And director Oliver Stone showed Goya’s Saturn in his Wall Street: Money Never Sleeps film (2010), which tells how business sharks grind their teeth on their own children, and corporations devour all people indiscriminately. Some stills from the film follow, with the painting that actually hangs in the Prado, and not in the office of a financial tycoon:

1. Pieter Bruegel the Elder. Dull Gret. 1563

How do you explain the victory of this painting? Firstly, by the fact that it is an absolute masterpiece, albeit rather horrible: Gret is heading into the jaws of Hell through a landscape inhabited by monsters that represent vices. The article about the Dull Gret on the website of the Museum Mayer van den Bergh, where it is stored, is titled “A Horror Film in Painted Form”. And the epigraph rightly states: “Like a director of horror films, the painter tried to appeal to all the senses in order to arouse fear and create pleasure at the same time.”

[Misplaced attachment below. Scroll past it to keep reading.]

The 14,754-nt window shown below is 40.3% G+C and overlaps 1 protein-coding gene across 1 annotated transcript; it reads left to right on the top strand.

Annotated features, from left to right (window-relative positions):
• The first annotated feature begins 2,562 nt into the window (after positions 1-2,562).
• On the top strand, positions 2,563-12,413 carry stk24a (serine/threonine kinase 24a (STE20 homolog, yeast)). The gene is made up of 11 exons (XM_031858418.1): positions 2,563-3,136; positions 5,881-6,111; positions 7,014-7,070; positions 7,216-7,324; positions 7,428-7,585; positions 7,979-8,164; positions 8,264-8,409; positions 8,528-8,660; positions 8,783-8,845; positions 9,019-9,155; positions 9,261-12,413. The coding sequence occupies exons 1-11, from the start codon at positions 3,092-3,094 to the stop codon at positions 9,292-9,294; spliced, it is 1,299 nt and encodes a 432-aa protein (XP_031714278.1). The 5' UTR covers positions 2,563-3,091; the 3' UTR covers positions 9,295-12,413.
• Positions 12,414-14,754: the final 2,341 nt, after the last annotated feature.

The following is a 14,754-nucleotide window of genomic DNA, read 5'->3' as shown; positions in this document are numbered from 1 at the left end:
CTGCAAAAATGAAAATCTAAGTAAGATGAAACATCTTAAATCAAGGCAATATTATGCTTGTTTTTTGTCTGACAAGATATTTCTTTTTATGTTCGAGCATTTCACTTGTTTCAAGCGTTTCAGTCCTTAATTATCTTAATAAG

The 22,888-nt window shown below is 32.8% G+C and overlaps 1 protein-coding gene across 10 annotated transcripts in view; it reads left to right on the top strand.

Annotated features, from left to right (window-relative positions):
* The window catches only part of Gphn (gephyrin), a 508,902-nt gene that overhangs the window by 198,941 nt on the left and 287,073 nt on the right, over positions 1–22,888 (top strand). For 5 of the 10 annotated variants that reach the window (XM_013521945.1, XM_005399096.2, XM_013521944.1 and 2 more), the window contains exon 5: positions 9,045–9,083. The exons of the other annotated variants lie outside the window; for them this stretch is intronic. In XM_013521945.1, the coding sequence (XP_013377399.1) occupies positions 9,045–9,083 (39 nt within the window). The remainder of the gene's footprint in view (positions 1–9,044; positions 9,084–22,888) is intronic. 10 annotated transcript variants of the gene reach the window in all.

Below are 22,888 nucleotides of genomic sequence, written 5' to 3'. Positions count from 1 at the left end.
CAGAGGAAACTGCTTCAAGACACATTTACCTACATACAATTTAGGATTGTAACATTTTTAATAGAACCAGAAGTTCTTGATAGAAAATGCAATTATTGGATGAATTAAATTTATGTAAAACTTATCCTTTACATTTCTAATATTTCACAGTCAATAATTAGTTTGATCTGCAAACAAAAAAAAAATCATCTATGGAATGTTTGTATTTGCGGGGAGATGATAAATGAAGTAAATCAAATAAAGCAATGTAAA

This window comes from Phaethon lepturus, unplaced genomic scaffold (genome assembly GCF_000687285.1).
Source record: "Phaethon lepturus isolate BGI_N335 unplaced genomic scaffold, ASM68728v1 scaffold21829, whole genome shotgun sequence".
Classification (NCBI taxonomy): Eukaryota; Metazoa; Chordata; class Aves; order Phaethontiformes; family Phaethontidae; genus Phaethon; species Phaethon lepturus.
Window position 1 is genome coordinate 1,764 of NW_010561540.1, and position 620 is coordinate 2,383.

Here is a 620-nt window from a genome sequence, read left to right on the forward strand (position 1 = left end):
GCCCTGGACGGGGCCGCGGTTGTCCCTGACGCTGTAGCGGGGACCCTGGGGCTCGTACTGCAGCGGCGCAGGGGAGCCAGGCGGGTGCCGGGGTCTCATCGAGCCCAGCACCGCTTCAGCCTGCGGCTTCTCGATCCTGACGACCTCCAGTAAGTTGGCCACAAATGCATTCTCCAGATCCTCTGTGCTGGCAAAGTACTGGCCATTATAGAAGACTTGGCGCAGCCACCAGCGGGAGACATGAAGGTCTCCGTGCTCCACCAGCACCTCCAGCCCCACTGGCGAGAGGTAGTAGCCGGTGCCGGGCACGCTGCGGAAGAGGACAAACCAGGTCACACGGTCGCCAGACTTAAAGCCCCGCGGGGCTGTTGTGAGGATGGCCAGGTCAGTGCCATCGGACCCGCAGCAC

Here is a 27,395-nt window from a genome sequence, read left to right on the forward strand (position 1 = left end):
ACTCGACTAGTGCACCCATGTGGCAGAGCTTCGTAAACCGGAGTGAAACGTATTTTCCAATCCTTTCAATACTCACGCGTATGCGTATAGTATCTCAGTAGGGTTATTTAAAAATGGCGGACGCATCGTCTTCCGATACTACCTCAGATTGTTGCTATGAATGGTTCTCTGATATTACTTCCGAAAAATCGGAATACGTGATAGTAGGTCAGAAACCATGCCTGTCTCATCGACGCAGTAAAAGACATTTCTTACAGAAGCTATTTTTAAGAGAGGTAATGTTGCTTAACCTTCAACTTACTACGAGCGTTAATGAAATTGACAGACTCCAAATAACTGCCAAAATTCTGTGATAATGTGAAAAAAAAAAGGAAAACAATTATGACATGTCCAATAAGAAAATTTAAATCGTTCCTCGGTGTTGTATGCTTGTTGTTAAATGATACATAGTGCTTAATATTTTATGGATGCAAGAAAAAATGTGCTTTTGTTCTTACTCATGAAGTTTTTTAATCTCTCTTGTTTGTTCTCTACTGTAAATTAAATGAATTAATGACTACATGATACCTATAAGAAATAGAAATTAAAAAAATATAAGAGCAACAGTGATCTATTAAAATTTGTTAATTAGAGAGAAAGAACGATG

Pieter Bruegel The Elder. Dull Gret
Dull Gret
1563, 117.4×162 cm
The second reason is the sudden relevance of the name Gret. The voters commented on the picture with the phrase “How dare you?” — it belongs to 15-year-old Swedish activist Greta Thunberg, who went to the UN rostrum no less decisively than Gret in this picture, and was also called mad by couch diagnosticians.

Main illustration: Detail of the painting by Pieter Bruegel the Elder, Dull Gret